The International Energy Agency (IEA) has warned the global oil market might remain oversupplied for a long time, should OPEC not live up to its recent pledge to cut supply. Mixed signals are coming from Russia.
Presenting its October Oil Market Report, IEA officials said Tuesday that OPEC countries must swiftly deliver on promised cuts, should they really want a sustained increase in oil prices.
The International Energy Agency noted production from the Organization of the Petroleum Exporting Countries hit a record high in September of 33.64 million barrels a day. It added that Iraq produced more oil than ever, while Libya reopened oil ports.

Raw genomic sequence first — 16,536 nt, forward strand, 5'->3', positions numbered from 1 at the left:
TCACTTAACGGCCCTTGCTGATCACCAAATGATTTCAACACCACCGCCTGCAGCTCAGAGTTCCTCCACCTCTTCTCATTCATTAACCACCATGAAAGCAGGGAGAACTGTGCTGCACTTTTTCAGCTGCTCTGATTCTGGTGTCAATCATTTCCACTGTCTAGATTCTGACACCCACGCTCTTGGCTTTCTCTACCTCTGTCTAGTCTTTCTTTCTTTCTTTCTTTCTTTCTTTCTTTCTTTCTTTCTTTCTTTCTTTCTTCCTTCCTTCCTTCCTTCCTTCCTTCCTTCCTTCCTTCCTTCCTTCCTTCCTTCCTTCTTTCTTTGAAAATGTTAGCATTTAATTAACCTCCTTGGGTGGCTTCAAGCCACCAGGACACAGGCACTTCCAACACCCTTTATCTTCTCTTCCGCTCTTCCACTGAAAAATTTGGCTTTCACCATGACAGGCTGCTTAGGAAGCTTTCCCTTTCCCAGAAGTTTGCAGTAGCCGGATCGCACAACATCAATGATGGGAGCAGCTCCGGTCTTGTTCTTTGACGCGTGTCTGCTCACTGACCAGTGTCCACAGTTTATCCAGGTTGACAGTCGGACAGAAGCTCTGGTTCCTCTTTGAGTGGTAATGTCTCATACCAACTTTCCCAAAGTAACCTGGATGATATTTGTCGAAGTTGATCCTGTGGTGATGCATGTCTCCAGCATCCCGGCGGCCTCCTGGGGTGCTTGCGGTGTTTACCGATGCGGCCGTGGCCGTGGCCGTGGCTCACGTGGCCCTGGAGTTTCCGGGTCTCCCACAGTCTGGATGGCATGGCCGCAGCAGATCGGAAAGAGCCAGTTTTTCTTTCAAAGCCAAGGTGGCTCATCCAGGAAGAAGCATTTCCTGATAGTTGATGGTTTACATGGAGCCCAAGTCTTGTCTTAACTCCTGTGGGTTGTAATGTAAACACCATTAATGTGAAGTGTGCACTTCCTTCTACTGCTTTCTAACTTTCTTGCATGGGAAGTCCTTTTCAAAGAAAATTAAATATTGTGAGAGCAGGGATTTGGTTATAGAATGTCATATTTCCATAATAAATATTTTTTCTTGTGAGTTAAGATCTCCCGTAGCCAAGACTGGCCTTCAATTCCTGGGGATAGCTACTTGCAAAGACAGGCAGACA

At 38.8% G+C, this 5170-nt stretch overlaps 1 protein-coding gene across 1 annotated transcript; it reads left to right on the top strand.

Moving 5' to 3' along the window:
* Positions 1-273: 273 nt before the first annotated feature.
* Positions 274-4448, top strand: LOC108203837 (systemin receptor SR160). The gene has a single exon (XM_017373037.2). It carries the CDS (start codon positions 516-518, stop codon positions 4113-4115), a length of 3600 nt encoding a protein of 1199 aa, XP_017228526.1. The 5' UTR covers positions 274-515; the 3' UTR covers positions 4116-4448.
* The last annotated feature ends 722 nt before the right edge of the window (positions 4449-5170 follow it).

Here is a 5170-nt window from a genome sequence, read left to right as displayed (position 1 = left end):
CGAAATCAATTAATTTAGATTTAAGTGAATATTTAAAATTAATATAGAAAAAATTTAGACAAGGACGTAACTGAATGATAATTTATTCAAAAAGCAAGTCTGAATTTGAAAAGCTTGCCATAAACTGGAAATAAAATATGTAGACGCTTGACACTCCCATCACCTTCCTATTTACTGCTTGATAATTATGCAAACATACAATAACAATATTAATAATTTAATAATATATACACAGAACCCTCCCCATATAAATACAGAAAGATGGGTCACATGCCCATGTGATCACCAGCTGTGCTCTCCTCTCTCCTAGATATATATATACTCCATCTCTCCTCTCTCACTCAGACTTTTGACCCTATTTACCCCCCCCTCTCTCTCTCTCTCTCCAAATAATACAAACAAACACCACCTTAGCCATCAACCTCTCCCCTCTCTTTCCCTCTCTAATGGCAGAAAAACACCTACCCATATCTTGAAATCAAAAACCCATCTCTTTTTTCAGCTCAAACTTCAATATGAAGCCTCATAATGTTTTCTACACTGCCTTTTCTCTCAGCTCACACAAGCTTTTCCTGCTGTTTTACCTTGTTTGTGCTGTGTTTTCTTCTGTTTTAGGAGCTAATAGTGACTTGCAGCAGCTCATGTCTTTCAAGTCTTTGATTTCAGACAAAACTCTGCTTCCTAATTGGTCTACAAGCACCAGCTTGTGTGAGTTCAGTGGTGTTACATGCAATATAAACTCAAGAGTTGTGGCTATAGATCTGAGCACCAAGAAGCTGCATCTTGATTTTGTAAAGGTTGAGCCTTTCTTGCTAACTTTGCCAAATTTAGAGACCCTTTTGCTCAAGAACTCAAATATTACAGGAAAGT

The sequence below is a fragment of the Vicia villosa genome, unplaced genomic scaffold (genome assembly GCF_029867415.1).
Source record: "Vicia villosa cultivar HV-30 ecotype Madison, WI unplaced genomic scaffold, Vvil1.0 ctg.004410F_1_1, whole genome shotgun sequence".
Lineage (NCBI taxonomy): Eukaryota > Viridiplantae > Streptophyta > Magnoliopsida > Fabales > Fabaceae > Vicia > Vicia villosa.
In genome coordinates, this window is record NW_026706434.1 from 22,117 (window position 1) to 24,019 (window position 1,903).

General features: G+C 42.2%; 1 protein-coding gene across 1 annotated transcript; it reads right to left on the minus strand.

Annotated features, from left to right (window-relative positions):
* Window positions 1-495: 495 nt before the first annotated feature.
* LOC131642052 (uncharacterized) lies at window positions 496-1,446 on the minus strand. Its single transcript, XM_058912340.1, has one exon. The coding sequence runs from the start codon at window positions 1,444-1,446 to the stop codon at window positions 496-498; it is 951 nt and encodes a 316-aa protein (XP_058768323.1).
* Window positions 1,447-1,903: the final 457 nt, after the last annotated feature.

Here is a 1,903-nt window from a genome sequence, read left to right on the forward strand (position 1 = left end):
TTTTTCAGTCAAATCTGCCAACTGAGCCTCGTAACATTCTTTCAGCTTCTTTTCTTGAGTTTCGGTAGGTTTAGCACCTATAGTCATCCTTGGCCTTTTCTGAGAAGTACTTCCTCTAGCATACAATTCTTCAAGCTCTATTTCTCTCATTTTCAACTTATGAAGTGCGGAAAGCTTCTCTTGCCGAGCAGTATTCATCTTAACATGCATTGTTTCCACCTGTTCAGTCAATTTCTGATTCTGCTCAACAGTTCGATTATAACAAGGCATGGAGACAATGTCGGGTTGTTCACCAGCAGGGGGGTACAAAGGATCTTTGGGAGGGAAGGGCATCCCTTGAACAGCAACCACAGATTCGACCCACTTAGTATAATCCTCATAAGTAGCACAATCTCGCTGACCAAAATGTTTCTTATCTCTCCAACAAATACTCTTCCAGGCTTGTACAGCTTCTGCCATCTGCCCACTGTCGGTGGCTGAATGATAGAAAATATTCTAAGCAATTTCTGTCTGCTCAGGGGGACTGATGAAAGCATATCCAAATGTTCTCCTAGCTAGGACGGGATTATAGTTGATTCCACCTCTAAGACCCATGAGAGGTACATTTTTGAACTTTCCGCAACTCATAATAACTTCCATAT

As supply ran high, demand was slowing along with the global economy, the IEA said. It forecast that the market would remain oversupplied through mid-2017, if OPEC didn't enact its pledge to cut supply between 32.5 and 33 million barrels per day.
Support just on paper?
At the World Energy Congress in Istanbul, Russian President Vladimir Putin said Monday his country was ready to reduce oil production in support of OPEC's initiative to trim output.
He criticized the surplus of oil and warned that if current tendencies continued, it would lead to lack of financing, deficits and new price fluctuations hitting both producers and consumers.
But on Tuesday, the head of Russia's largest oil company, Rosneft, Igor Sechin, told the Reuters news agency he was not in favor of trimming output.
"Why should we do that," he asked, adding that Rosneft would not be part of any agreements between OPEC and oil-producing countries outside the cartel to throttle production.
hg/jd (Reuters, AP)